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I know that this is subjective and all, but still, can you guys (and gals) provide some list of serious applications that were written in Lisp (perhaps along with what Lisp it is)?

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closed as not constructive by Andrew Barber, BoltClock Jul 10 '12 at 5:08

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Eh, i vaguely remember asking a similar question and getting 'suppressed'. Though i was more interested in python and ruby and implied that there aren't as many as one might expect (given how positive people are about the technologies). Oh well, sensitivities/sand around heads. –  mike g Feb 14 '09 at 2:24
    
Anyway, it maybe a consequence of zealous behaviour, but the inability to voice legitimate criticisms, whist the inoffensive question (because there are reasonable answers given lisps profile) is unfortunate –  mike g Feb 14 '09 at 2:28
    
i've seen that one and even answered, I believe. I'm trying to learn lisp right now and want to figure out whether it is even worth it (perhaps take a look at the source code etc.). –  Bartosz Radaczyński Feb 16 '09 at 18:06
    
Oh it's worth it. –  Rayne Mar 3 '09 at 19:29
    
I know that now :D –  Bartosz Radaczyński Mar 4 '09 at 15:27

21 Answers 21

up vote 40 down vote accepted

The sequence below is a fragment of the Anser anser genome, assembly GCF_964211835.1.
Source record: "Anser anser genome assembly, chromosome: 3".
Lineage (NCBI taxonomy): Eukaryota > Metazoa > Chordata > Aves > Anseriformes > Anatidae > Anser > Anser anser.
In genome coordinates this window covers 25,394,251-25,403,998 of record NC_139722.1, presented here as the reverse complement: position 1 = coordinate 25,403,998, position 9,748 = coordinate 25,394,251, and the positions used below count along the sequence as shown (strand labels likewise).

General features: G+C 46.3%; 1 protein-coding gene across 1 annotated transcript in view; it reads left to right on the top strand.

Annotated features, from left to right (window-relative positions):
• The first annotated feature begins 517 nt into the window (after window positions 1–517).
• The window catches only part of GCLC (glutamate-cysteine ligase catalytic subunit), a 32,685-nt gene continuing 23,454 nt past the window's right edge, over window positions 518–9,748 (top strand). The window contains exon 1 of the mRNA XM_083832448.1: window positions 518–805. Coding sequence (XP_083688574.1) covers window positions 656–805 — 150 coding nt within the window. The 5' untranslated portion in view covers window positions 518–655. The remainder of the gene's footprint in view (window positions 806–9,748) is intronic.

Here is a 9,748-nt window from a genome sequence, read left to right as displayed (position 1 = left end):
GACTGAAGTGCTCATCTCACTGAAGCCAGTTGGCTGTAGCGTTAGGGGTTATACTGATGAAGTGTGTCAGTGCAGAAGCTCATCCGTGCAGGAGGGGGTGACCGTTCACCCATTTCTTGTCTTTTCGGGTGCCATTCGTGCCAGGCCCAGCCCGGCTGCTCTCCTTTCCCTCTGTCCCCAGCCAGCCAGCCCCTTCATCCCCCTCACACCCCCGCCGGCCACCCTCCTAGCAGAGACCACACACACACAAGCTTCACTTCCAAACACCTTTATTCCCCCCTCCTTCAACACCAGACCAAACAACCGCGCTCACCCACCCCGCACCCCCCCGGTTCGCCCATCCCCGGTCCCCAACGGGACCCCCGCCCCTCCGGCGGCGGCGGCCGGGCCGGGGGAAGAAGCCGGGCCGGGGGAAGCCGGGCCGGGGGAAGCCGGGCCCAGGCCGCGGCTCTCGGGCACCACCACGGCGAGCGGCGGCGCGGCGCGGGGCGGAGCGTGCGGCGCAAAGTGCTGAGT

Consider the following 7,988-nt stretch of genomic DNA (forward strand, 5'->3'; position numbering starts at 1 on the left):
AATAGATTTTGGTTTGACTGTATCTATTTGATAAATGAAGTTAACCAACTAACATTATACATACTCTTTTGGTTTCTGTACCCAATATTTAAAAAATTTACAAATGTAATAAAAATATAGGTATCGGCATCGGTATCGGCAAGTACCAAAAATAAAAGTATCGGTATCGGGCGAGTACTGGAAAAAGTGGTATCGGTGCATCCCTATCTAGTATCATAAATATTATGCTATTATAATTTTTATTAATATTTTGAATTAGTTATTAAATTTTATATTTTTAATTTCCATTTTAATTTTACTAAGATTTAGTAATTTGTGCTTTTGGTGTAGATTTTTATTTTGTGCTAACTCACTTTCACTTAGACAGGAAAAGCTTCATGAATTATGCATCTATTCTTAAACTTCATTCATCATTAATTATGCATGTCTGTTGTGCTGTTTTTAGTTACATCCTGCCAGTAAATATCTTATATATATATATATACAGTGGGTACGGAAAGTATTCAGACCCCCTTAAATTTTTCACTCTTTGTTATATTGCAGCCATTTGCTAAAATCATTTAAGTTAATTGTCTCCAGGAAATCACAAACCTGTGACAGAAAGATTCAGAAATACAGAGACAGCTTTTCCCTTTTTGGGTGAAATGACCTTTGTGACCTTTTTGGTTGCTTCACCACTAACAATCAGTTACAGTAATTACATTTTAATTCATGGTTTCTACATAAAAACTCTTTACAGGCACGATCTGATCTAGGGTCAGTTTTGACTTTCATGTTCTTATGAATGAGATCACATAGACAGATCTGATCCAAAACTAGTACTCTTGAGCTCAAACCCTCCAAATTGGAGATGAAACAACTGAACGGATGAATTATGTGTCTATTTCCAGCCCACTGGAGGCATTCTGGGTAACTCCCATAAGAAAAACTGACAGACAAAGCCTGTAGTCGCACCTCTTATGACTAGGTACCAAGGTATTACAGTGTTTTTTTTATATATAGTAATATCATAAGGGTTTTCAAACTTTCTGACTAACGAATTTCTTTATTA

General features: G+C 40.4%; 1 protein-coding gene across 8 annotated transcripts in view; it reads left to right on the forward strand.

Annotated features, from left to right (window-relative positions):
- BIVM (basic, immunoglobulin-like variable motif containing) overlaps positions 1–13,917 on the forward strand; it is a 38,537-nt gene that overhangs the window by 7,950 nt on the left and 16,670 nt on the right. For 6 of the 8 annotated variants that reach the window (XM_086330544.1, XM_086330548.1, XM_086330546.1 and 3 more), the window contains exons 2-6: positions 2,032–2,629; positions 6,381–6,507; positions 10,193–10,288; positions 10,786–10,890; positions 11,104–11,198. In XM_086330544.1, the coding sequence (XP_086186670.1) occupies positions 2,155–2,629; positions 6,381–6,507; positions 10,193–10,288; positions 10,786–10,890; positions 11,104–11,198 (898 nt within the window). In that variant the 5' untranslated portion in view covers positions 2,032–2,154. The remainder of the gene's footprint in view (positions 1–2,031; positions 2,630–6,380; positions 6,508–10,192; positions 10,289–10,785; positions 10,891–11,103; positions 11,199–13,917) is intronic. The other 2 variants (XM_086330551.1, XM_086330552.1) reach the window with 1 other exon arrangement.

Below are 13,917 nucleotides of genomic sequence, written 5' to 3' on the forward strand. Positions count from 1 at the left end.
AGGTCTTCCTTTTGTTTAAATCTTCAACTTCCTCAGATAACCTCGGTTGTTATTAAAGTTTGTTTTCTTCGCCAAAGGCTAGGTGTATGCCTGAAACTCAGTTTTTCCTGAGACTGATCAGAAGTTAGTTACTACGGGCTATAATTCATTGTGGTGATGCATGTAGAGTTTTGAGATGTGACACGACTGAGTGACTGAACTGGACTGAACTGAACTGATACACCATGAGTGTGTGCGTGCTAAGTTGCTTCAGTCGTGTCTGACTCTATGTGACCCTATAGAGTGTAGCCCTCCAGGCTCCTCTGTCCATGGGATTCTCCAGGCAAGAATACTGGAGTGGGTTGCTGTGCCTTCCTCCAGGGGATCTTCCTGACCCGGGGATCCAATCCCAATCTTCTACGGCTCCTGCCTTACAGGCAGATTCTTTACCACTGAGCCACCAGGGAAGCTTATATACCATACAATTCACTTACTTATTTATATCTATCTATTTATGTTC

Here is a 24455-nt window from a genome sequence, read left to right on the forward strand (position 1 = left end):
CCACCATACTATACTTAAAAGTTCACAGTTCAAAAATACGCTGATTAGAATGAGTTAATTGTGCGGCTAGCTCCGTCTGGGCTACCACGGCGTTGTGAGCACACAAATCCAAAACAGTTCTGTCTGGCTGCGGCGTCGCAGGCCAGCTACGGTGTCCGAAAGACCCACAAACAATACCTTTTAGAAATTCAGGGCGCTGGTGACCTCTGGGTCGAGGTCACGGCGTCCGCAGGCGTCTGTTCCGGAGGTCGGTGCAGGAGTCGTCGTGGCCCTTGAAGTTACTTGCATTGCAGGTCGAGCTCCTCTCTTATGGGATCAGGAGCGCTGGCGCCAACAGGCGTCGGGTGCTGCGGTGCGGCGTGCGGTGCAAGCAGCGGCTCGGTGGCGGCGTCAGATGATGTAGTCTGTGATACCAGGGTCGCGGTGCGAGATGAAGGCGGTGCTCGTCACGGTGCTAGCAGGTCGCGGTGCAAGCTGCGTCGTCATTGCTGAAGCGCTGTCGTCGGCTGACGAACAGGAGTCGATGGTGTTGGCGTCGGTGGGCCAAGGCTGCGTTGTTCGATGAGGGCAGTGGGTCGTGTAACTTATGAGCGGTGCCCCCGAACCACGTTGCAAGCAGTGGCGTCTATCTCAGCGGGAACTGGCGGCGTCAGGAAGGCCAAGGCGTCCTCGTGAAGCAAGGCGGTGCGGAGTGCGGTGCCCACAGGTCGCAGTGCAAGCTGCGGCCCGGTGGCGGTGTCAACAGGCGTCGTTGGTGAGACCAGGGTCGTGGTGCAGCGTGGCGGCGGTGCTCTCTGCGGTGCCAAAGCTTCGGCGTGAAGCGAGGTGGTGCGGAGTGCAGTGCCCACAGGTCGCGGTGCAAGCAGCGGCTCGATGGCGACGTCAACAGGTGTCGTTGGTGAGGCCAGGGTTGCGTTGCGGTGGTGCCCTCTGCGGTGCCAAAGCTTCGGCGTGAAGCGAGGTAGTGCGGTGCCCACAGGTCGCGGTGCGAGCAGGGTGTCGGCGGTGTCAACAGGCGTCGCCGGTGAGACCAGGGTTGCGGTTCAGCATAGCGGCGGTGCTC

ITA Software's airline-fare search service. See here to understand why this is impressive.

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From skimming the first ~10 pages or so, that presentation is amazingly informative. Whoa. Thanks! –  unwind Feb 13 '09 at 8:23
    
Ditto. Fascinating read. Airfares are wicked. –  Toybuilder Feb 13 '09 at 8:53
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Here's a technical writeup of that system: paulgraham.com/carl.html –  Toybuilder Feb 13 '09 at 9:03
    
ya pretty impressive –  Element Feb 14 '09 at 1:58
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@rz: as much as I admire Lisp ITA's software is not just Lisp. It's Lisp + Java + C++... (and because of performances issues they've been forced to port some Lisp code to C++ ;) –  SyntaxT3rr0r Aug 27 '11 at 22:28

Emacs

(at least parts of it are written in Emacs Lisp)

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I knew that, and you are right, it is bloody impressive piece of software. –  Bartosz Radaczyński Feb 12 '09 at 23:05
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Well, not just parts, but the whole emacs. The only C things are the parts of the elisp runtime itself. –  Marko Feb 13 '09 at 11:09